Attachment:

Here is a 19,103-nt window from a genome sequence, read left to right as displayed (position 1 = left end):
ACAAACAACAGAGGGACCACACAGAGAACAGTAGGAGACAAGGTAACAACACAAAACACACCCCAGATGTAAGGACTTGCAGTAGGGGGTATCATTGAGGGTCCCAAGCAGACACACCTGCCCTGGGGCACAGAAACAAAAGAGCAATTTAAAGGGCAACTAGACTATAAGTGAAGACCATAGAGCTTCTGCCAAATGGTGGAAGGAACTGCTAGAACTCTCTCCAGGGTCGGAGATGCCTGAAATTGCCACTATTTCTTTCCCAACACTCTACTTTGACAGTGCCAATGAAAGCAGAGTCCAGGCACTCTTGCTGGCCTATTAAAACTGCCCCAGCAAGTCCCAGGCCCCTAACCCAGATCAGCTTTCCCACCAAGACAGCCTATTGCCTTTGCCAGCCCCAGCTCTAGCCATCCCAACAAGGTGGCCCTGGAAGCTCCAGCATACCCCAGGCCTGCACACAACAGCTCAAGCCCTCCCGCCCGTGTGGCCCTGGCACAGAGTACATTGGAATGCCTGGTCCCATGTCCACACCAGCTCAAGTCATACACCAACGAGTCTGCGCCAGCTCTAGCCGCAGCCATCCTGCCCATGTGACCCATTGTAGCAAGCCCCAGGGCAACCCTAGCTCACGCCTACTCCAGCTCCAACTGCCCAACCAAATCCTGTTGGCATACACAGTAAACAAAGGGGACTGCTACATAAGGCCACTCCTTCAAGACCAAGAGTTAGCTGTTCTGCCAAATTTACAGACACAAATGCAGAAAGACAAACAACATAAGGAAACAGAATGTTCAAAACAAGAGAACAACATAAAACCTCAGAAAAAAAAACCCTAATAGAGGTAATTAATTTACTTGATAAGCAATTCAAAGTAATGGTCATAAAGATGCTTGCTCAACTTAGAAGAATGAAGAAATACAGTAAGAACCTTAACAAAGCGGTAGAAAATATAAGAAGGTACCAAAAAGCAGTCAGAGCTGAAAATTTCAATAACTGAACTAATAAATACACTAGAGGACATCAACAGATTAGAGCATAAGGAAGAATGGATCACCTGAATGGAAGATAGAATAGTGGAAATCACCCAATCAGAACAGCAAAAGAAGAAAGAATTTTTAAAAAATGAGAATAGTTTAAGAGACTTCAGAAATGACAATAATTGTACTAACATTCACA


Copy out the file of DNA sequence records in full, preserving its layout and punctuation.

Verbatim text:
Here is a 19,103-nt window from a genome sequence, read left to right as displayed (position 1 = left end):
ACAAACAACAGAGGGACCACACAGAGAACAGTAGGAGACAAGGTAACAACACAAAACACACCCCAGATGTAAGGACTTGCAGTAGGGGGTATCATTGAGGGTCCCAAGCAGACACACCTGCCCTGGGGCACAGAAACAAAAGAGCAATTTAAAGGGCAACTAGACTATAAGTGAAGACCATAGAGCTTCTGCCAAATGGTGGAAGGAACTGCTAGAACTCTCTCCAGGGTCGGAGATGCCTGAAATTGCCACTATTTCTTTCCCAACACTCTACTTTGACAGTGCCAATGAAAGCAGAGTCCAGGCACTCTTGCTGGCCTATTAAAACTGCCCCAGCAAGTCCCAGGCCCCTAACCCAGATCAGCTTTCCCACCAAGACAGCCTATTGCCTTTGCCAGCCCCAGCTCTAGCCATCCCAACAAGGTGGCCCTGGAAGCTCCAGCATACCCCAGGCCTGCACACAACAGCTCAAGCCCTCCCGCCCGTGTGGCCCTGGCACAGAGTACATTGGAATGCCTGGTCCCATGTCCACACCAGCTCAAGTCATACACCAACGAGTCTGCGCCAGCTCTAGCCGCAGCCATCCTGCCCATGTGACCCATTGTAGCAAGCCCCAGGGCAACCCTAGCTCACGCCTACTCCAGCTCCAACTGCCCAACCAAATCCTGTTGGCATACACAGTAAACAAAGGGGACTGCTACATAAGGCCACTCCTTCAAGACCAAGAGTTAGCTGTTCTGCCAAATTTACAGACACAAATGCAGAAAGACAAACAACATAAGGAAACAGAATGTTCAAAACAAGAGAACAACATAAAACCTCAGAAAAAAAAACCCTAATAGAGGTAATTAATTTACTTGATAAGCAATTCAAAGTAATGGTCATAAAGATGCTTGCTCAACTTAGAAGAATGAAGAAATACAGTAAGAACCTTAACAAAGCGGTAGAAAATATAAGAAGGTACCAAAAAGCAGTCAGAGCTGAAAATTTCAATAACTGAACTAATAAATACACTAGAGGACATCAACAGATTAGAGCATAAGGAAGAATGGATCACCTGAATGGAAGATAGAATAGTGGAAATCACCCAATCAGAACAGCAAAAGAAGAAAGAATTTTTAAAAAATGAGAATAGTTTAAGAGACTTCAGAAATGACAATAATTGTACTAACATTCACA